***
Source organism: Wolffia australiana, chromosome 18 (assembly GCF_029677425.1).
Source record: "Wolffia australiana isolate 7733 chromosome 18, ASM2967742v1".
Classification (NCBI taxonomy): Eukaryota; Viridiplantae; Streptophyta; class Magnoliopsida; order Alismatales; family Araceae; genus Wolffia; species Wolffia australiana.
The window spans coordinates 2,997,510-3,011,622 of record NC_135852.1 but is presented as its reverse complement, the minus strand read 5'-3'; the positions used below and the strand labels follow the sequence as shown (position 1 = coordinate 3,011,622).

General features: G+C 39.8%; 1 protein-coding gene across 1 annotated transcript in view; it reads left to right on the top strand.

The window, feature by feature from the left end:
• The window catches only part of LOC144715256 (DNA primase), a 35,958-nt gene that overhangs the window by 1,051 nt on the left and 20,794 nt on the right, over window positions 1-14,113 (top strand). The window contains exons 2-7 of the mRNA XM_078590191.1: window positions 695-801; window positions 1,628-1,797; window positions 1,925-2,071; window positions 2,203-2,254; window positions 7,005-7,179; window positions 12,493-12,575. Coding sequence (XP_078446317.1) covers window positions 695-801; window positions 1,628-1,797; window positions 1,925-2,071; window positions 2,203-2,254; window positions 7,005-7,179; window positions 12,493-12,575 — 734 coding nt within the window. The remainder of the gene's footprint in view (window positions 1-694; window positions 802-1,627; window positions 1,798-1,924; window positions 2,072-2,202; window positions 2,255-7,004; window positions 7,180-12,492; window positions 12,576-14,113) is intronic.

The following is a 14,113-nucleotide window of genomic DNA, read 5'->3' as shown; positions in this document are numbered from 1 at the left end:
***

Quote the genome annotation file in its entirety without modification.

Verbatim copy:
Source organism: Wolffia australiana, chromosome 18 (assembly GCF_029677425.1).
Source record: "Wolffia australiana isolate 7733 chromosome 18, ASM2967742v1".
Classification (NCBI taxonomy): Eukaryota; Viridiplantae; Streptophyta; class Magnoliopsida; order Alismatales; family Araceae; genus Wolffia; species Wolffia australiana.
The window spans coordinates 2,997,510-3,011,622 of record NC_135852.1 but is presented as its reverse complement, the minus strand read 5'-3'; the positions used below and the strand labels follow the sequence as shown (position 1 = coordinate 3,011,622).

General features: G+C 39.8%; 1 protein-coding gene across 1 annotated transcript in view; it reads left to right on the top strand.

The window, feature by feature from the left end:
• The window catches only part of LOC144715256 (DNA primase), a 35,958-nt gene that overhangs the window by 1,051 nt on the left and 20,794 nt on the right, over window positions 1-14,113 (top strand). The window contains exons 2-7 of the mRNA XM_078590191.1: window positions 695-801; window positions 1,628-1,797; window positions 1,925-2,071; window positions 2,203-2,254; window positions 7,005-7,179; window positions 12,493-12,575. Coding sequence (XP_078446317.1) covers window positions 695-801; window positions 1,628-1,797; window positions 1,925-2,071; window positions 2,203-2,254; window positions 7,005-7,179; window positions 12,493-12,575 — 734 coding nt within the window. The remainder of the gene's footprint in view (window positions 1-694; window positions 802-1,627; window positions 1,798-1,924; window positions 2,072-2,202; window positions 2,255-7,004; window positions 7,180-12,492; window positions 12,576-14,113) is intronic.

The following is a 14,113-nucleotide window of genomic DNA, read 5'->3' as shown; positions in this document are numbered from 1 at the left end: